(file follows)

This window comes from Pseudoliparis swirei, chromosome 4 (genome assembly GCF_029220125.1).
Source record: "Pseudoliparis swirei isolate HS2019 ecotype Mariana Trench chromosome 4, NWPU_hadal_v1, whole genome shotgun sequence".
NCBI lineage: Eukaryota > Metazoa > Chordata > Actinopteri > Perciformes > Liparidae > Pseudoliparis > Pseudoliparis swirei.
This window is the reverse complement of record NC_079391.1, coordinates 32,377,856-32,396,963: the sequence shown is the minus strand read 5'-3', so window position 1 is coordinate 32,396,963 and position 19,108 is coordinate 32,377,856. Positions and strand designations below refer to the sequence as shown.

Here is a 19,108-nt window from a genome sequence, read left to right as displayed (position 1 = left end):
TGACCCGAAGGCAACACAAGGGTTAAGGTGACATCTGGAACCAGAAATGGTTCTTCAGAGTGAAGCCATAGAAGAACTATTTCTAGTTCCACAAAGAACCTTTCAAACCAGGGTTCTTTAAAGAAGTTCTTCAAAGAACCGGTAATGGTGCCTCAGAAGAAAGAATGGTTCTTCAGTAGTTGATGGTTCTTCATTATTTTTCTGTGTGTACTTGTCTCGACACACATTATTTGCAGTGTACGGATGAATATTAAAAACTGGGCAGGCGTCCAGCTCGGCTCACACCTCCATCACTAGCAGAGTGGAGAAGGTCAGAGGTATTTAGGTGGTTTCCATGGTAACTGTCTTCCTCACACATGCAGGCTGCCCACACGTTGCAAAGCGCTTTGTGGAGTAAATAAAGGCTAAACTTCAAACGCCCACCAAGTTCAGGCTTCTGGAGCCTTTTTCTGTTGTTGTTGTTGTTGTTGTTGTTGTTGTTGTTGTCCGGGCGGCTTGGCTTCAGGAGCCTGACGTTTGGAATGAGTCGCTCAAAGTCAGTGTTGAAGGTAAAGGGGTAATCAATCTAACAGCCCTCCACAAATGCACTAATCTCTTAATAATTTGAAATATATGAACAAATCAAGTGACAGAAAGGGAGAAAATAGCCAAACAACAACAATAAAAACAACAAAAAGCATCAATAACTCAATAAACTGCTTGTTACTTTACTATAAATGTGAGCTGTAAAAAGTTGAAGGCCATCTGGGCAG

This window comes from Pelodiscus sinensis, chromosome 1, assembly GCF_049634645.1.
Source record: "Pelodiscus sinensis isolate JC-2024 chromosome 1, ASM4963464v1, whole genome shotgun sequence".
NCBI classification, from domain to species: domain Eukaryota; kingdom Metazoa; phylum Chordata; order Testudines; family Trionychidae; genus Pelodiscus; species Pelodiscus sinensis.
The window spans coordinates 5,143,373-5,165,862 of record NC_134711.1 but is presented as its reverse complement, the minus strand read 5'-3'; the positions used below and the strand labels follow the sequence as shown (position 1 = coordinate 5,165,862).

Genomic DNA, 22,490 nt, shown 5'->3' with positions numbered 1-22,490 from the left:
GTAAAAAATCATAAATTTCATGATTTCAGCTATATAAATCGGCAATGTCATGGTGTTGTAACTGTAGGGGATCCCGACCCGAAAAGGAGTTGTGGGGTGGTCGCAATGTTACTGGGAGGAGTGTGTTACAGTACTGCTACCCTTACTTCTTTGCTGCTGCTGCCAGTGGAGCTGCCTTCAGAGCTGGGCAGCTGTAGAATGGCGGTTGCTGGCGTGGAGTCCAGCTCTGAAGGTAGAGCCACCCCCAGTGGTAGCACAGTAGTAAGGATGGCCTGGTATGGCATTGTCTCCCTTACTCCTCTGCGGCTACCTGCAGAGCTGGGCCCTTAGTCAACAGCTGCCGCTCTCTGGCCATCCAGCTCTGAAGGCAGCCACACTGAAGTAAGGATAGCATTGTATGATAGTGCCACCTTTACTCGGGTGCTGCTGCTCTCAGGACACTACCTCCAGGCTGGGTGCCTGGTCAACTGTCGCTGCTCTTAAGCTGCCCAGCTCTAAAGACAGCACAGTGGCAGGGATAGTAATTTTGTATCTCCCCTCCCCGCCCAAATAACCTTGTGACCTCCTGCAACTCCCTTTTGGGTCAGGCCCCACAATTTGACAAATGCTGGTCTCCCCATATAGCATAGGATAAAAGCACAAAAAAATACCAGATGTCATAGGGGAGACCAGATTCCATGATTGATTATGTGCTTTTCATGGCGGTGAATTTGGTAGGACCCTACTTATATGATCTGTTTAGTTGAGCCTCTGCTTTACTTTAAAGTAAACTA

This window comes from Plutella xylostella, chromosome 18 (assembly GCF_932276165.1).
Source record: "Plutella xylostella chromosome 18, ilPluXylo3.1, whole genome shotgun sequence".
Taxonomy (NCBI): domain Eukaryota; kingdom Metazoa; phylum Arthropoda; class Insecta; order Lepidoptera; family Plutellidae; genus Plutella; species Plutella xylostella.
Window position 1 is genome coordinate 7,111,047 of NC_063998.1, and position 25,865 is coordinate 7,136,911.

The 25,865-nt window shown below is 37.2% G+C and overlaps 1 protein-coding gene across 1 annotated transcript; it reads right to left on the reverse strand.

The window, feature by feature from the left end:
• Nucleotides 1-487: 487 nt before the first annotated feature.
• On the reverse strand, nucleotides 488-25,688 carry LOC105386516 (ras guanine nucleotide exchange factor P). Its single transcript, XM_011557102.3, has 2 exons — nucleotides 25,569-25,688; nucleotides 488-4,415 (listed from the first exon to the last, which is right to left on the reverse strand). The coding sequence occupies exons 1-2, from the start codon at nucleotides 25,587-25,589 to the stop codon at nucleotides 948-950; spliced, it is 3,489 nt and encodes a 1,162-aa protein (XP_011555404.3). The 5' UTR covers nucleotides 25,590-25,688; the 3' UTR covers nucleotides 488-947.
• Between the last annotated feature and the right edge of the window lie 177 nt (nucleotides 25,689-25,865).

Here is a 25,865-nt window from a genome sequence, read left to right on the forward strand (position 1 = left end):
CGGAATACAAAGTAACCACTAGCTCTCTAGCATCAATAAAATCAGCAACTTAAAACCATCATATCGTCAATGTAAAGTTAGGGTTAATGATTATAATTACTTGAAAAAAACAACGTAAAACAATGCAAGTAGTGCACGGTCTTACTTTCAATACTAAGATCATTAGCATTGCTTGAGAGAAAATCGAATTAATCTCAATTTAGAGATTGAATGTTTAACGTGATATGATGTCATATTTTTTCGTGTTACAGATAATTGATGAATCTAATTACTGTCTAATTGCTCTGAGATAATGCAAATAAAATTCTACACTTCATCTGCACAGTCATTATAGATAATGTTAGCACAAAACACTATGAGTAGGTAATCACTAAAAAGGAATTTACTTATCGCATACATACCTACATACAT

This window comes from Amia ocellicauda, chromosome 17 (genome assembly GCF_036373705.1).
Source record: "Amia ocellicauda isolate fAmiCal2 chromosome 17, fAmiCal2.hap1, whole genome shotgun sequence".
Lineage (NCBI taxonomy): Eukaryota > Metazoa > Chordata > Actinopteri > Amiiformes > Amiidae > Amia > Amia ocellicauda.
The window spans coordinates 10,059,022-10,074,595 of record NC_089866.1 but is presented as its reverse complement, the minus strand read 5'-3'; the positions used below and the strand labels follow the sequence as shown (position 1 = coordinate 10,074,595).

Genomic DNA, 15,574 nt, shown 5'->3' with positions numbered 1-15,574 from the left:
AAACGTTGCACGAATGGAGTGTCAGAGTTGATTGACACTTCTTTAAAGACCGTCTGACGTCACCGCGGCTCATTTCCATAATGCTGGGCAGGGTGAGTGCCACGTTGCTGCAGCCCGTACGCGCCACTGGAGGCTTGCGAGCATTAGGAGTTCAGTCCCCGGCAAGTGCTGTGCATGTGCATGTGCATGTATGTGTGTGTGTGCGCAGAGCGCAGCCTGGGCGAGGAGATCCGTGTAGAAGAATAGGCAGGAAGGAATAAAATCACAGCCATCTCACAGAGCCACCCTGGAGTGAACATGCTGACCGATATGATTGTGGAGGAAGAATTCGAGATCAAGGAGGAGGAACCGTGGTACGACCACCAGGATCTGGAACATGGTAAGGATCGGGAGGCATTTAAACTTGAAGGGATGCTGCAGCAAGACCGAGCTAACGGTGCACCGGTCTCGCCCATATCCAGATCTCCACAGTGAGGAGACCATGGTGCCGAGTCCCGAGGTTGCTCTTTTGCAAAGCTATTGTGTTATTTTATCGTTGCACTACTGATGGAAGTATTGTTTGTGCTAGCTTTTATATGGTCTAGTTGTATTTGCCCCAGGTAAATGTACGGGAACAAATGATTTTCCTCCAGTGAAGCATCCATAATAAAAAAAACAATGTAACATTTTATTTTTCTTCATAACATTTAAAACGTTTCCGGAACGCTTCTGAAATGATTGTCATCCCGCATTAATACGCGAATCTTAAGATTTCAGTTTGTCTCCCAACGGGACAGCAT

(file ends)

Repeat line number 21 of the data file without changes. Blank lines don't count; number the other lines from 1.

• Between the last annotated feature and the right edge of the window lie 177 nt (nucleotides 25,689-25,865).